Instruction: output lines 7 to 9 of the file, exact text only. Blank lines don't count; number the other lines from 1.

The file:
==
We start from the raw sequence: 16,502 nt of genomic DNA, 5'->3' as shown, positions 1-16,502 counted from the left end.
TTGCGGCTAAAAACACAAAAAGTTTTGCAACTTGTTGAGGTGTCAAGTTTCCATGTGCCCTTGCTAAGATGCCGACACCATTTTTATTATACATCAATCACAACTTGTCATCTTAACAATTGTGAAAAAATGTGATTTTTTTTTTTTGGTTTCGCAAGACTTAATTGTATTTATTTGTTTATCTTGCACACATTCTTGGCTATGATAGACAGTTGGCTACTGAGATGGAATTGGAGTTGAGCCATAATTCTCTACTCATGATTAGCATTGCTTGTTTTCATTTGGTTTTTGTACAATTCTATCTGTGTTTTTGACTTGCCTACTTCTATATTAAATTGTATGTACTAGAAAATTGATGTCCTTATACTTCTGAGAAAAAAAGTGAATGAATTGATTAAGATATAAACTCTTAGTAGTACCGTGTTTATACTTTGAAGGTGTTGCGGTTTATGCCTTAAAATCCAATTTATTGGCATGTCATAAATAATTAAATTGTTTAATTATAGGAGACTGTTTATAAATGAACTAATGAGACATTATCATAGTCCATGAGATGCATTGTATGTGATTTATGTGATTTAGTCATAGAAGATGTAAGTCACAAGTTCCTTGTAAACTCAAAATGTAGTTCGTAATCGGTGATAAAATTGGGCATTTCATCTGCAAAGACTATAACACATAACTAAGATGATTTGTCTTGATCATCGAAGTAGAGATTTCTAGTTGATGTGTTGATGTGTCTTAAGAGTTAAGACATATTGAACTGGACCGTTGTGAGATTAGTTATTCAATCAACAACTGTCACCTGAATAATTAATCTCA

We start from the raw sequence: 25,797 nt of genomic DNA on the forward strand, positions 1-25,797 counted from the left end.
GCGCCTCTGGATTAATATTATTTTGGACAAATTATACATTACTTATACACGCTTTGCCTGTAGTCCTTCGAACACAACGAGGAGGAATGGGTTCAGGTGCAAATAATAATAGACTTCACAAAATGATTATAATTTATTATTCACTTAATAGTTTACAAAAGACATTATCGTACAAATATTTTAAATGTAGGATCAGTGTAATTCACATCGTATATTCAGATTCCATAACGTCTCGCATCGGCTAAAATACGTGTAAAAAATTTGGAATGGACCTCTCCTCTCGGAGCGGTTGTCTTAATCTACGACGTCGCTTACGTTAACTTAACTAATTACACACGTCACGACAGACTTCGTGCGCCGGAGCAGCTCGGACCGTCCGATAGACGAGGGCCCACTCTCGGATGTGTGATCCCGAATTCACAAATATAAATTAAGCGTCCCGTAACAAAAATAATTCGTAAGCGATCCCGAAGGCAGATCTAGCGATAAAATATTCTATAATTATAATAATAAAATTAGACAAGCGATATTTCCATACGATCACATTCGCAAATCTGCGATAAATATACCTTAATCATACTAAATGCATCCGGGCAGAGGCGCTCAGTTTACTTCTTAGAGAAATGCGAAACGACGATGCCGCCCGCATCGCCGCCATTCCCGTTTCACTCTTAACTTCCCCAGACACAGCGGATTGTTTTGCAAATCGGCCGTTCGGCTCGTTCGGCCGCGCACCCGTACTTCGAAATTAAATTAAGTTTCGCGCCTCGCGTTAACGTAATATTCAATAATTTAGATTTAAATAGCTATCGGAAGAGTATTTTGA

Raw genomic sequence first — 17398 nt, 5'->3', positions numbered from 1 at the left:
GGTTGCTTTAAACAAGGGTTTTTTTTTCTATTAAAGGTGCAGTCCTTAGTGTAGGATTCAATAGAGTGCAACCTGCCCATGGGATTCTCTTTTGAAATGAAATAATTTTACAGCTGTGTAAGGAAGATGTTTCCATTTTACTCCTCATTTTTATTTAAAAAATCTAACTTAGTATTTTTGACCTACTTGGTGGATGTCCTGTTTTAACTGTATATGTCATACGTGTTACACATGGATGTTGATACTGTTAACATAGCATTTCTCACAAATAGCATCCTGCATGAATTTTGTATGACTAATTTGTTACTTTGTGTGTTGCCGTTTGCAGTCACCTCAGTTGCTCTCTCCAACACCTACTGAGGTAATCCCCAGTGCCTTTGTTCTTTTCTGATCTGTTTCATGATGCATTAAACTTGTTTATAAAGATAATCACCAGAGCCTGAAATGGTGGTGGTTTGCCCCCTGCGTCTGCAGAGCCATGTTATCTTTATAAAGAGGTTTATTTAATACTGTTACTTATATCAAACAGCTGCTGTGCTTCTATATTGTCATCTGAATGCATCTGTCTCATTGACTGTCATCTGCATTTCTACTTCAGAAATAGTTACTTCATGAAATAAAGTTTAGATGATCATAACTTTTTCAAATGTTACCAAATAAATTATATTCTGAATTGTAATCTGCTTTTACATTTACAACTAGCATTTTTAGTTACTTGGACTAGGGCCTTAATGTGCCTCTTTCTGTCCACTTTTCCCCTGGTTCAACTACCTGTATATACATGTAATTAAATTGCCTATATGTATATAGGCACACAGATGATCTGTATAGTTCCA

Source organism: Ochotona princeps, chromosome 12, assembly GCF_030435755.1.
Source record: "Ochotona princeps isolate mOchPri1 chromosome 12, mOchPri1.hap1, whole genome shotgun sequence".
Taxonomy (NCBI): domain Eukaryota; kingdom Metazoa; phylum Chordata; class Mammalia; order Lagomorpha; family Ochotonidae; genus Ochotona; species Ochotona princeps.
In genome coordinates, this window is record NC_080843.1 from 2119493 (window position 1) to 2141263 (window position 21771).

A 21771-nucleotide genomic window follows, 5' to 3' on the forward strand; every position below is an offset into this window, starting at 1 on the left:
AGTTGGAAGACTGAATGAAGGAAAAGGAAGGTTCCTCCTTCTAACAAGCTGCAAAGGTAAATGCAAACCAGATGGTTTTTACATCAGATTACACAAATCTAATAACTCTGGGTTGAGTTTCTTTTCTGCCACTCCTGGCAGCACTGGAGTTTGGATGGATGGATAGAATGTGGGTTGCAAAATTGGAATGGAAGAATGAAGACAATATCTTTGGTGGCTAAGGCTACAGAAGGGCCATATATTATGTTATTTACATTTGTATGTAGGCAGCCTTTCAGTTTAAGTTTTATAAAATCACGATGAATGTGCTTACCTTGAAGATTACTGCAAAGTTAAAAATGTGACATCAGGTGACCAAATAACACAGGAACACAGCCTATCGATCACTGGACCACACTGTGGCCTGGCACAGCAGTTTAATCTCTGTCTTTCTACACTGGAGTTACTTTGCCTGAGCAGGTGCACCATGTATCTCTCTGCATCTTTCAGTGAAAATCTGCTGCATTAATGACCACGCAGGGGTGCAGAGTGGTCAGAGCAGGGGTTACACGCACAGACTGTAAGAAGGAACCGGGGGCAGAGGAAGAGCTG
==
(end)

Source organism: Ochotona princeps, chromosome 12, assembly GCF_030435755.1.
Source record: "Ochotona princeps isolate mOchPri1 chromosome 12, mOchPri1.hap1, whole genome shotgun sequence".
Taxonomy (NCBI): domain Eukaryota; kingdom Metazoa; phylum Chordata; class Mammalia; order Lagomorpha; family Ochotonidae; genus Ochotona; species Ochotona princeps.